New treatment for paracetamol overdose
By targeting the damage that the paracetamol does to the liver, scientists have found a new way to treat paracetamol overdose...
The current coronavirus pandemic means many of us will inevitably be buying - or trying to buy - paracetamol to take advantage of it’s effective control of pain and fever. The usual dose for adults is two 500mg tablets up to 4 times in 24 hours. Anything over 4g/day is defined as an overdose, which happens, unfortunately, all too frequently. In fact, paracetamol overdose is the leading cause of liver damage in Europe and the US. Each year, 80,000 people are hospitalised as a direct result of using the drug.
At normal doses, paracetamol is safely broken down by cells in the liver. These are normally protected as they degrade a toxic metabolite called NAPQI by antioxidant molecules like the chemical glutathione. This helps to shield the liver cells from damage while this breakdown process occurs.
But in overdose situations these chemical defences are overwhelmed, leading to the destruction of millions of affected liver cells. And if this damage is too extensive, the ability of the liver to regenerate and replace the injured cells is overwhelmed, leading to potentially fatal liver failure.
The current treatment for paracetamol overdose is a chemical called NAC - N-acetyl cysteine, which helps to restore the liver's glutathione chemical shield. But while this is quite effective, a group from Chapel Hill University in the US have found a new molecule that can combat paracetamol-induced damage directly. This new therapy works by preventing the damage done by NAPQI to liver cells. This is achieved by neutralising the inflammatory action of a protein released from paracetamol-poisoned liver cells.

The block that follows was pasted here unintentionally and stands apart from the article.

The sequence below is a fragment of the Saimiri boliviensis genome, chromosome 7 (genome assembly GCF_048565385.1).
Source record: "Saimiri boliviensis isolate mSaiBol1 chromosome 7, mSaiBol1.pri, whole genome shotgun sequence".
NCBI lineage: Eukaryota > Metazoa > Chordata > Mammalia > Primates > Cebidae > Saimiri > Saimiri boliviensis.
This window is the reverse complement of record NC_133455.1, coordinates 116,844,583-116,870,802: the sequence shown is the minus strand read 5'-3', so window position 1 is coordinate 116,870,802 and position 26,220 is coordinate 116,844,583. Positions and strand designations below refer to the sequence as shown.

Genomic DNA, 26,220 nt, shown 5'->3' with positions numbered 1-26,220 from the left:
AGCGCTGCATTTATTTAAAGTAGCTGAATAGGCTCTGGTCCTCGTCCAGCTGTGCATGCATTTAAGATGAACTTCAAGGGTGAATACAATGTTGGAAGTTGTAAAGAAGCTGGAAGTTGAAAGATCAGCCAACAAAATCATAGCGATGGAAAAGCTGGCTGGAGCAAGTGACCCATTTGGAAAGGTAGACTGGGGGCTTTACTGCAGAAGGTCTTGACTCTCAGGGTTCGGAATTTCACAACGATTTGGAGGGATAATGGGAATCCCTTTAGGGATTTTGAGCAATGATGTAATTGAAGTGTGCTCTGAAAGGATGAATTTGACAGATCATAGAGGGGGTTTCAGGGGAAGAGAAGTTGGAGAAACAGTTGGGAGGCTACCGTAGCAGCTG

Mice given the new treatment three hours after receiving what would normally constitute a lethal dose of paracetamol showed significantly lower levels of liver damage than those who were given the existing NAC treatment.
Although more tests need to be done, the team behind the new treatment are hopeful it will help patients who present late to hospital after a potentially lethal overdose. The current treatment’s efficacy greatly depends on patients being treated within just 8 hours. The new agent may buy more time.
“One could imagine this could become part of a dual therapy in the future, as the current treatment is known to work,” says clinical scientist Christof Gaunt, commenting on the new findings. “Because, at these early time points, it seems very effective.”